After the assembly, it’s off to the sanding chamber, where the excess glue is removed and the cabinet shape perfected.
In a loudspeaker of this class, everything needs to be spot-on. The enclosure gets the same treatment inside and out.
Surfaces being polished until smooth as a baby’s bottom.
Stating that the work at the sanding shop is a huge mess is putting it mildly.
Directly after this area, we were introduced to the final assembly, where we could for the first time lay our eyes on drivers and electronics. Half a dozen employees were busy making cables. Wilson Audio produces all the internal wiring itself. This is the only way to ensure that all connections achieve the required quality. The same applies to the components of the complex (and sometimes huge) crossovers. In order to become more independent from the selection and quality of suppliers, the company recently acquired its own capacitor production. The production takes place in some adventurously complicated-looking machines. The wound coils are then sealed with various glazes and vibration damped.
Next stop, the paint shop. Daryl Wilson apologized for this sight: the protective foil hadn’t been replaced in three days.
The first primer coat is nearly completely removed by hand. Its only purpose is to fill in any minute irregularities in the surface.
It’s only after a second coat of primer (and subsequent sanding, of course) that color is brought into the game. In this case a vibrant red.
Still a bit pale around the nose: The lacquer takes days to cure – the peeps at Wilson Audio aren’t fans of artificially accelerating this process. Additional layers eventually provide for the desired saturation and depth. Meanwhile…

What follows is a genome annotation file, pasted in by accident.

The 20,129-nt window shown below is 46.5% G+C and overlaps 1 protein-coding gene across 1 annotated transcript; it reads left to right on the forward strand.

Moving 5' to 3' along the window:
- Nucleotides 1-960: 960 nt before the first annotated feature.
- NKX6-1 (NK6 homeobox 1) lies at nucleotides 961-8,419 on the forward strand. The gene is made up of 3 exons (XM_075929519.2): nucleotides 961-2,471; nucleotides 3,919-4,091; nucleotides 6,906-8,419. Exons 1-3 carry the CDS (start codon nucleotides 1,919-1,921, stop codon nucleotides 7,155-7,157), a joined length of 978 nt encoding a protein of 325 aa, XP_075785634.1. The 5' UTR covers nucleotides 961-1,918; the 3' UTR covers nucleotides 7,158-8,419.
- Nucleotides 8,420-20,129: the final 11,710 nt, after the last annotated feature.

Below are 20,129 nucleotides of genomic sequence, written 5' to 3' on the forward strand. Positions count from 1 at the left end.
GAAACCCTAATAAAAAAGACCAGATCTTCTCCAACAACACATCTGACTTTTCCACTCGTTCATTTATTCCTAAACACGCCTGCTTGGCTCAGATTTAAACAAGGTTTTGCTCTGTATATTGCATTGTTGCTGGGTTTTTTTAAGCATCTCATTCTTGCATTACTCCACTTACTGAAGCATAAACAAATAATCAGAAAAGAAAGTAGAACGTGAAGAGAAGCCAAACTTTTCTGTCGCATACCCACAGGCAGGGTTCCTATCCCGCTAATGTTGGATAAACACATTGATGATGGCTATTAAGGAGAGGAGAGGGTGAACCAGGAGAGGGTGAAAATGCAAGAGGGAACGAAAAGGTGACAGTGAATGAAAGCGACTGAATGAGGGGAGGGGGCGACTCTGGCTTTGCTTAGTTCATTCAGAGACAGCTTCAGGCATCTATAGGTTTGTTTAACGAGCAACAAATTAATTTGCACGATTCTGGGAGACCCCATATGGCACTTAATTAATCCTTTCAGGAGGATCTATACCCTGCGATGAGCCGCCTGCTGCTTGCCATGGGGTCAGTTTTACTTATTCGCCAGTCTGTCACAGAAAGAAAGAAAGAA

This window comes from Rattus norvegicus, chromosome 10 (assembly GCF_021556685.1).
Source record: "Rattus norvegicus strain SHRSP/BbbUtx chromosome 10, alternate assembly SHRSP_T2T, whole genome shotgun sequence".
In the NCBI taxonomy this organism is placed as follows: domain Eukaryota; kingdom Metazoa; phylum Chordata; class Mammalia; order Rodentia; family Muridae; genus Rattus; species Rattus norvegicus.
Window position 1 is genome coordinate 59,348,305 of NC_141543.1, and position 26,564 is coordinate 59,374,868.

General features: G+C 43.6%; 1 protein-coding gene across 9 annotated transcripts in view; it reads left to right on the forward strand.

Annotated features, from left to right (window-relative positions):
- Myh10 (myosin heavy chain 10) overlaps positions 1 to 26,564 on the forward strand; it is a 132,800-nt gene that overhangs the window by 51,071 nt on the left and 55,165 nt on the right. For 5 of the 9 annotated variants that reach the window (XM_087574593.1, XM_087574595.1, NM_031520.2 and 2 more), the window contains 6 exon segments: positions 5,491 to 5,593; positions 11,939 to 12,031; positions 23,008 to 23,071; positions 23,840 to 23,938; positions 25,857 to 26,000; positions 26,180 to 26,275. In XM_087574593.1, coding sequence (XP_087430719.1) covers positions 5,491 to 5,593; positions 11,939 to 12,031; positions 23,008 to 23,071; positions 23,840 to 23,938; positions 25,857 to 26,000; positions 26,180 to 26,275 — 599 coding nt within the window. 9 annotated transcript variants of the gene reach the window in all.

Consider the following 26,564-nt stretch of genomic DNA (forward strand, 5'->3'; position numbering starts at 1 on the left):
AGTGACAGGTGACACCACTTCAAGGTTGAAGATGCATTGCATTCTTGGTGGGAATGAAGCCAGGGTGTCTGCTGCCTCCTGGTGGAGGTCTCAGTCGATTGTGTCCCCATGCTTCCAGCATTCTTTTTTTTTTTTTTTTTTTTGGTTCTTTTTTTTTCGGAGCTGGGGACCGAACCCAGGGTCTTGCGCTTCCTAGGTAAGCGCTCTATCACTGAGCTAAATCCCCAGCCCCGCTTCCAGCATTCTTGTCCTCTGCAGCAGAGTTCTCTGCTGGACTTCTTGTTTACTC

… you guessed it: bout after bout of sanding and polishing.
At the end of our tour, we took a short trip to the development department. In a small "infernal chamber" we experienced the effort Wilson Audio puts into its drivers. Some bass drivers were undergoing endurance tests, others were just being prepared for this procedure. To my surprise, I also spotted some driver variants that Wilson Audio does not (yet?) use in its speakers. Obviously everything is tried out. We got to know a particularly cute detail just a few rooms away: WA owns several 3D printers that are used for "prototyping". Tiny to medium-sized speaker studies can be found everywhere in the development: models of the Sasha DAW, dinky Alexias, filigree versions of the XVX and so on.
Intriguing insights into the capacitor production: Wilson Audio wanted to become less-dependent on suppliers in addition to demanding access to parts of extraordinary quality. After the winding process, the capacitors are meticulously sealed, thus “pacifying” them to a standard way above what you’ll usually find in the industry.